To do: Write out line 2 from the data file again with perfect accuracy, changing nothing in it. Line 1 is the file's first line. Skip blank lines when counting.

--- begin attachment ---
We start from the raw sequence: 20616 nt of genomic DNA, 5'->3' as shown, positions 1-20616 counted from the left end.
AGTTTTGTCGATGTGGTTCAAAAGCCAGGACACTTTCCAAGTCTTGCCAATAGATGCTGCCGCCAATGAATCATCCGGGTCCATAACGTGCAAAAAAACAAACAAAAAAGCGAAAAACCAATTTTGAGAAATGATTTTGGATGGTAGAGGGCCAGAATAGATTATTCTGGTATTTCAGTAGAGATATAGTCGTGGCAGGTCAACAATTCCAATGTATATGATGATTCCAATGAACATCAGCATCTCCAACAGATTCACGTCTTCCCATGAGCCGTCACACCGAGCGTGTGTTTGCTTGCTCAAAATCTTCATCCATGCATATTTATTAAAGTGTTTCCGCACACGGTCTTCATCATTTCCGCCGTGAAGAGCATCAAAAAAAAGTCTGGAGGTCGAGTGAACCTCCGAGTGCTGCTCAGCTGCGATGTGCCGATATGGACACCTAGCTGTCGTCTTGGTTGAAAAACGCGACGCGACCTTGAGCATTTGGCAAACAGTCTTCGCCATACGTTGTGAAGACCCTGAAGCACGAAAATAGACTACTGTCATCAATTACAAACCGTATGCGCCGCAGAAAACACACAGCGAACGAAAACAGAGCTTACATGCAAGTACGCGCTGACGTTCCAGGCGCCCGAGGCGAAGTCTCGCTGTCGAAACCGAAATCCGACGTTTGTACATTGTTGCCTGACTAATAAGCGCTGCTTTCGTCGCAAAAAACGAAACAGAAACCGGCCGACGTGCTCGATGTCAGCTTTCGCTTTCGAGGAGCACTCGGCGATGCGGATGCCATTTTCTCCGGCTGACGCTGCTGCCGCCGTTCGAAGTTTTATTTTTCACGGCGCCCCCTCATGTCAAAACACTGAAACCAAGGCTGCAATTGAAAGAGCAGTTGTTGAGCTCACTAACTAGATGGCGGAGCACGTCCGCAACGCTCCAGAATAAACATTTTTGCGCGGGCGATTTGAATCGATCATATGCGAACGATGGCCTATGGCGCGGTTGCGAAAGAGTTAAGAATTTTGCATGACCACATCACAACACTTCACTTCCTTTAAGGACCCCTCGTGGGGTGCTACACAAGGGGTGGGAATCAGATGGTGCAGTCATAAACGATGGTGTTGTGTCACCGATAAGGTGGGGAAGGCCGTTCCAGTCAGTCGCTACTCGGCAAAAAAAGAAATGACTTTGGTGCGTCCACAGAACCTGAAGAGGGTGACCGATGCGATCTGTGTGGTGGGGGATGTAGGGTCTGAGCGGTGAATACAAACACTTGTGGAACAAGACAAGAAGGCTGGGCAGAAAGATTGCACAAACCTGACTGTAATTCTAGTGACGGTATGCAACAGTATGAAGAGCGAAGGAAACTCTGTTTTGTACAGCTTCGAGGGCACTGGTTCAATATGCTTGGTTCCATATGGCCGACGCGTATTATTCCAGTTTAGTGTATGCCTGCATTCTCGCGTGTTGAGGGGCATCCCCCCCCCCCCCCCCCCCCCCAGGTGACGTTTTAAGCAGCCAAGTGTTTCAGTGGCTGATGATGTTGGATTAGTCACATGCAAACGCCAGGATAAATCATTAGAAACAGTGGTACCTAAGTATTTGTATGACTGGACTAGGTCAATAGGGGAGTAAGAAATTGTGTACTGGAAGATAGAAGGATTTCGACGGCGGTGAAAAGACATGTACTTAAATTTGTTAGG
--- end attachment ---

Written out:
AGTTTTGTCGATGTGGTTCAAAAGCCAGGACACTTTCCAAGTCTTGCCAATAGATGCTGCCGCCAATGAATCATCCGGGTCCATAACGTGCAAAAAAACAAACAAAAAAGCGAAAAACCAATTTTGAGAAATGATTTTGGATGGTAGAGGGCCAGAATAGATTATTCTGGTATTTCAGTAGAGATATAGTCGTGGCAGGTCAACAATTCCAATGTATATGATGATTCCAATGAACATCAGCATCTCCAACAGATTCACGTCTTCCCATGAGCCGTCACACCGAGCGTGTGTTTGCTTGCTCAAAATCTTCATCCATGCATATTTATTAAAGTGTTTCCGCACACGGTCTTCATCATTTCCGCCGTGAAGAGCATCAAAAAAAAGTCTGGAGGTCGAGTGAACCTCCGAGTGCTGCTCAGCTGCGATGTGCCGATATGGACACCTAGCTGTCGTCTTGGTTGAAAAACGCGACGCGACCTTGAGCATTTGGCAAACAGTCTTCGCCATACGTTGTGAAGACCCTGAAGCACGAAAATAGACTACTGTCATCAATTACAAACCGTATGCGCCGCAGAAAACACACAGCGAACGAAAACAGAGCTTACATGCAAGTACGCGCTGACGTTCCAGGCGCCCGAGGCGAAGTCTCGCTGTCGAAACCGAAATCCGACGTTTGTACATTGTTGCCTGACTAATAAGCGCTGCTTTCGTCGCAAAAAACGAAACAGAAACCGGCCGACGTGCTCGATGTCAGCTTTCGCTTTCGAGGAGCACTCGGCGATGCGGATGCCATTTTCTCCGGCTGACGCTGCTGCCGCCGTTCGAAGTTTTATTTTTCACGGCGCCCCCTCATGTCAAAACACTGAAACCAAGGCTGCAATTGAAAGAGCAGTTGTTGAGCTCACTAACTAGATGGCGGAGCACGTCCGCAACGCTCCAGAATAAACATTTTTGCGCGGGCGATTTGAATCGATCATATGCGAACGATGGCCTATGGCGCGGTTGCGAAAGAGTTAAGAATTTTGCATGACCACATCACAACACTTCACTTCCTTTAAGGACCCCTCGTGGGGTGCTACACAAGGGGTGGGAATCAGATGGTGCAGTCATAAACGATGGTGTTGTGTCACCGATAAGGTGGGGAAGGCCGTTCCAGTCAGTCGCTACTCGGCAAAAAAAGAAATGACTTTGGTGCGTCCACAGAACCTGAAGAGGGTGACCGATGCGATCTGTGTGGTGGGGGATGTAGGGTCTGAGCGGTGAATACAAACACTTGTGGAACAAGACAAGAAGGCTGGGCAGAAAGATTGCACAAACCTGACTGTAATTCTAGTGACGGTATGCAACAGTATGAAGAGCGAAGGAAACTCTGTTTTGTACAGCTTCGAGGGCACTGGTTCAATATGCTTGGTTCCATATGGCCGACGCGTATTATTCCAGTTTAGTGTATGCCTGCATTCTCGCGTGTTGAGGGGCATCCCCCCCCCCCCCCCCCCCCCCAGGTGACGTTTTAAGCAGCCAAGTGTTTCAGTGGCTGATGATGTTGGATTAGTCACATGCAAACGCCAGGATAAATCATTAGAAACAGTGGTACCTAAGTATTTGTATGACTGGACTAGGTCAATAGGGGAGTAAGAAATTGTGTACTGGAAGATAGAAGGATTTCGACGGCGGTGAAAAGACATGTACTTAAATTTGTTAGG